Thought for the Week – Queer – mystic – resistance

Hear from Deborah Colvin, Church Warden, as she opens the queer umbrella more widely and invites us to interrogate binaries and norms.

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Queer is rightly a much-contested word, it won’t be pinned down. For me there is an onomatopoeic quality – I imagine twisting and stretching, always looking askance and askew, and with great strength in a rooted, growing kind of way. Those who resist heterosexual, cis-gender norms are often queer champions through their very being and identity. This week I would like to open the queer umbrella even more widely and invite interrogation of all sorts of binaries and norms. For example, queer ecologies are a massive thing – and of course there would never be just one of them. And you can Ecosia1 queer fundraising and get actual hits – yes, I have done this, and it was very interesting! In short, everything is queerable. What outside-the-box queer internet search would you do? Answers on a postcard…

Queering is often achieved through subverting norms and binaries in unexpected ways, and by seeking for otherness (a queer inverting of ‘othering’ in itself!). Deconstruction is the name of the game. For me, this means that queering points through layers and layers of identity towards an ever more expansive place. And this is surely the territory of mysticism, which goes beyond-identity, shouting ‘not this! not this!’ to every corner and manifestation of world, because by identifying with one thing, something else is excluded. Ultimately, on this track, we get to Meister Eckhart’s well-known words, ‘I ask God to rid me of God’ – because the known God is too small, there is always more (and paradoxically less). And so, to celebrate this Pride Month, in addition to the mighty, life-long work of affirming each person’s full, individual self, I propose that we add M for Mystic to the alphabet soup: LGBTTTQQIAAM+, signifying the deep dive through identity into beyond-identity. I am not at all being facetious or disrespectful – by virtue of belonging in the soup, I feel empowered to issue invitations to join.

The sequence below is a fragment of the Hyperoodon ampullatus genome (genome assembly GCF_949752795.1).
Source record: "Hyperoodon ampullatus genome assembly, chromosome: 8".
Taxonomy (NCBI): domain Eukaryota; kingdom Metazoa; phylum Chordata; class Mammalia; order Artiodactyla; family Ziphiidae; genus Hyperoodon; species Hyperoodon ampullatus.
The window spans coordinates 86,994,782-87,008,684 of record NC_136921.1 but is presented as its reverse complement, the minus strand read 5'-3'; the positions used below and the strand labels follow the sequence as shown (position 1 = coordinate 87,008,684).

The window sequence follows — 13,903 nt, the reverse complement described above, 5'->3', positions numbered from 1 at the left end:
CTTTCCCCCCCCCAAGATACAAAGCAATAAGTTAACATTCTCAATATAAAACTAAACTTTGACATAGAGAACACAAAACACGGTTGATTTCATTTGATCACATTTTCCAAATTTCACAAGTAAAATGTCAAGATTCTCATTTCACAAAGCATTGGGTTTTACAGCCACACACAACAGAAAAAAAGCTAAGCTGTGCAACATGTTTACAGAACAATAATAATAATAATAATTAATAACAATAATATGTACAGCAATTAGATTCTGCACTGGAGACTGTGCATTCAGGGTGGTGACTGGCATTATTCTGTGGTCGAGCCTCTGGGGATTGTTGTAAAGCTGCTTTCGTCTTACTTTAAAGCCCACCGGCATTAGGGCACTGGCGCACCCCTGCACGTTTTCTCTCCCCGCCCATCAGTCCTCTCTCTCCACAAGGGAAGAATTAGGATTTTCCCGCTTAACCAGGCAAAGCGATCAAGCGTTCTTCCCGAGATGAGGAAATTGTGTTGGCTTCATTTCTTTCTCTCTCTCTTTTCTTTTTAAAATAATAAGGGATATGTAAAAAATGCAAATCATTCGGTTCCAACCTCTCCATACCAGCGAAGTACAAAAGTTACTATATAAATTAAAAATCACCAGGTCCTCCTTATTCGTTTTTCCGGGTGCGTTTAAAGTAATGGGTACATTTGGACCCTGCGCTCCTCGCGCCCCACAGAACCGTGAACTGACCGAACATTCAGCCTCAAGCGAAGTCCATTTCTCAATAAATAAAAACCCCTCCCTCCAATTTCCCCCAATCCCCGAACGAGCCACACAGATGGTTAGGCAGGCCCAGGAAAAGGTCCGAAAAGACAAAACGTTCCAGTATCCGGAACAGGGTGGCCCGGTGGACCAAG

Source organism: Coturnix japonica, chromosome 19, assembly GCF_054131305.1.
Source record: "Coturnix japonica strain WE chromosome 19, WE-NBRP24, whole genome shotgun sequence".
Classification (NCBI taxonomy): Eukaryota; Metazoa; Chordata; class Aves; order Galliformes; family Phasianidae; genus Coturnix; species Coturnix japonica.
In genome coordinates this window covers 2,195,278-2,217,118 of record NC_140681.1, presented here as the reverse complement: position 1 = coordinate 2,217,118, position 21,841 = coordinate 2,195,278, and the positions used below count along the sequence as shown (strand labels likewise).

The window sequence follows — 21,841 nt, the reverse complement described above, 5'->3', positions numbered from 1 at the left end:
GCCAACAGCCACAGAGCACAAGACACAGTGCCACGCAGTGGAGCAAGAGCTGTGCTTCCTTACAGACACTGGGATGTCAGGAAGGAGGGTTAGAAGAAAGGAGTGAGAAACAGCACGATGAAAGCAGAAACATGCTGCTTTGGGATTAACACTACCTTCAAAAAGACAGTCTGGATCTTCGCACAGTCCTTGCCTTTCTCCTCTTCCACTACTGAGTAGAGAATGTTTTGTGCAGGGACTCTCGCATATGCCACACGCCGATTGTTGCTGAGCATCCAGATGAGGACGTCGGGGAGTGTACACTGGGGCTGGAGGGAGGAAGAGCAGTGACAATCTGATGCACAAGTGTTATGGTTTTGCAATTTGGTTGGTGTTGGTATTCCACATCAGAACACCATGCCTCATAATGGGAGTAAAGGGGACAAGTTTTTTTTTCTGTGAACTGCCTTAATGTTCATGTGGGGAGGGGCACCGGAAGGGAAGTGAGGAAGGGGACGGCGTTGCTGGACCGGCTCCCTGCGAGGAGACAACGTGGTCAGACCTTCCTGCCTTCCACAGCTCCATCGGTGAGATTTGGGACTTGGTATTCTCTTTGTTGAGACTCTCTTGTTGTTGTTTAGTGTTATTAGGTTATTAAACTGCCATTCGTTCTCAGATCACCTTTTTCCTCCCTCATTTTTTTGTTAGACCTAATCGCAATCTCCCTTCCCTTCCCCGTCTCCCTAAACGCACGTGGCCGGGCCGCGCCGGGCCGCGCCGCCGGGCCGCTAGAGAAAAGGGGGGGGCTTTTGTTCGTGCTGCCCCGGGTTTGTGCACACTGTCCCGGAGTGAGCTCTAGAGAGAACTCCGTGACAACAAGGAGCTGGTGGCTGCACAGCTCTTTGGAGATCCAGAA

Where might this take this? The luminous teacher Dorothee Soelle2 is an excellent guide here – her work has made several appearances at SJP recently. She reminds us of Rumi’s excoriating question:

‘Why, when the world is so big, did you fall asleep in a prison of all places?’

and then helps us to understand that the mystical path to waking up and bursting open the prison doors involves two things, often held in tension: First, there is the unmediated experience and sense of oneness reported by so many mystics. This is the contemplative, self-emptying, negative way of consciousness. But equally we hear that the mystic life is deeply contextualised, lived fully and outwardly where it is planted. Reports come back to us again and again that those who live like this very often ‘…live their mysticism in repudiation of the values that rule their worlds’2. These are counter-cultural lives. Resistance – queering – seems to be almost an inevitable outcome of mysticism because things in the world are not right. Resistance to complicity is often a sign of an engaged mystic: Simone Weil refused sugar in solidarity with soldiers on the Western front (aged 6!); the Quaker John Woolman refused sugar because it was produced by slaves; refusing sugar today – which starts with becoming aware of its almost ubiquitous presence in our food – can say ‘I refuse to collude with habitat destruction, negative impacts on human health, and a dysfunctional global food system’. Becoming mystic can give us the firmest of foundations for pursuing justice.

While mysticism is in no way exclusive to Christianity, we certainly do have some outstanding resources for building a collective mystical life together. Sometimes we’re asked what distinguishes a church working for justice from ‘an NGO with a pointy roof’. The mystical traditions of the church and role models like Dorothee Soelle point us to profound answers. And I’m certain that all those for whom Pride of St James’s is a refuge or source of empowerment have much to offer us as a church. As we are each met with love, respect, acceptance, what will we reflect back outwards to the world in the service of un-norming the unjust? Where shall we go next with our queering, in these days when the whole world is literally and rapidly changing out of all recognition? I’m thinking of Mariama’s Pentecost sermon reminding us that the world is waiting for us to inhabit the call to Christianhood (quite different from being a Christian!) and inviting us to pick a cause. I want to add: bring us your cause for contemplation, for collective conversation drawing on the mystical resources of our traditions, and we will actively bear witness with you.

*Other search engines are available, but this one plants trees with every click – give it a go!

** ‘The Silent Cry: Mysticism and Resistance’ Dorothee Soelle

Deborah Colvin, June 2022